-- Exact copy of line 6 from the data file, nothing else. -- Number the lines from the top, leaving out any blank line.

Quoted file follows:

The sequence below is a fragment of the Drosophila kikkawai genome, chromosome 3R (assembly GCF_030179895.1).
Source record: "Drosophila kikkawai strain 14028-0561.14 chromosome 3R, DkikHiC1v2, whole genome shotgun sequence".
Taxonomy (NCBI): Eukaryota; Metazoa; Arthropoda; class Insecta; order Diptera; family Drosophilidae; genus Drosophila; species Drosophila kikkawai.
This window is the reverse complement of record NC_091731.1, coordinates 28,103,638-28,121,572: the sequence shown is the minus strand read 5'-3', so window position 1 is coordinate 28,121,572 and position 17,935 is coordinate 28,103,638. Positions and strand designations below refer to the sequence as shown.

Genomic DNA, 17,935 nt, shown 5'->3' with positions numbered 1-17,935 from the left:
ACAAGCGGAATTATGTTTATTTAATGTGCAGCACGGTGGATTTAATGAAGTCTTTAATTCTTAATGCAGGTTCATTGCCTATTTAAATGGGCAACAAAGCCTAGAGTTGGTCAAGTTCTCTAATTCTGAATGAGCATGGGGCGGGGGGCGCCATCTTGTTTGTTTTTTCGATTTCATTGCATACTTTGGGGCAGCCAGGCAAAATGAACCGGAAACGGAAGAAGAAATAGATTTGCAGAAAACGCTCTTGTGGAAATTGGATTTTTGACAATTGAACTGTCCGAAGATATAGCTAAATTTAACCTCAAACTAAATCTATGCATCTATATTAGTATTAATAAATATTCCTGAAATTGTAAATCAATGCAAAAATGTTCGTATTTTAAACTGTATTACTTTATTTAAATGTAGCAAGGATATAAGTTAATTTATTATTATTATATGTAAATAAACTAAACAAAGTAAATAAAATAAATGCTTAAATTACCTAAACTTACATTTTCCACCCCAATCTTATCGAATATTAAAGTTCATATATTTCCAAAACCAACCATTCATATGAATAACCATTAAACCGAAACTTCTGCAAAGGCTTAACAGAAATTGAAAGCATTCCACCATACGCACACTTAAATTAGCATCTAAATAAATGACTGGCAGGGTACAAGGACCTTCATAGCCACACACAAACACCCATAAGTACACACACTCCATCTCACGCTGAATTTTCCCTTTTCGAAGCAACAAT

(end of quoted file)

ACAAGCGGAATTATGTTTATTTAATGTGCAGCACGGTGGATTTAATGAAGTCTTTAATTCTTAATGCAGGTTCATTGCCTATTTAAATGGGCAACAAAGCCTAGAGTTGGTCAAGTTCTCTAATTCTGAATGAGCATGGGGCGGGGGGCGCCATCTTGTTTGTTTTTTCGATTTCATTGCATACTTTGGGGCAGCCAGGCAAAATGAACCGGAAACGGAAGAAGAAATAGATTTGCAGAAAACGCTCTTGTGGAAATTGGATTTTTGACAATTGAACTGTCCGAAGATATAGCTAAATTTAACCTCAAACTAAATCTATGCATCTATATTAGTATTAATAAATATTCCTGAAATTGTAAATCAATGCAAAAATGTTCGTATTTTAAACTGTATTACTTTATTTAAATGTAGCAAGGATATAAGTTAATTTATTATTATTATATGTAAATAAACTAAACAAAGTAAATAAAATAAATGCTTAAATTACCTAAACTTACATTTTCCACCCCAATCTTATCGAATATTAAAGTTCATATATTTCCAAAACCAACCATTCATATGAATAACCATTAAACCGAAACTTCTGCAAAGGCTTAACAGAAATTGAAAGCATTCCACCATACGCACACTTAAATTAGCATCTAAATAAATGACTGGCAGGGTACAAGGACCTTCATAGCCACACACAAACACCCATAAGTACACACACTCCATCTCACGCTGAATTTTCCCTTTTCGAAGCAACAAT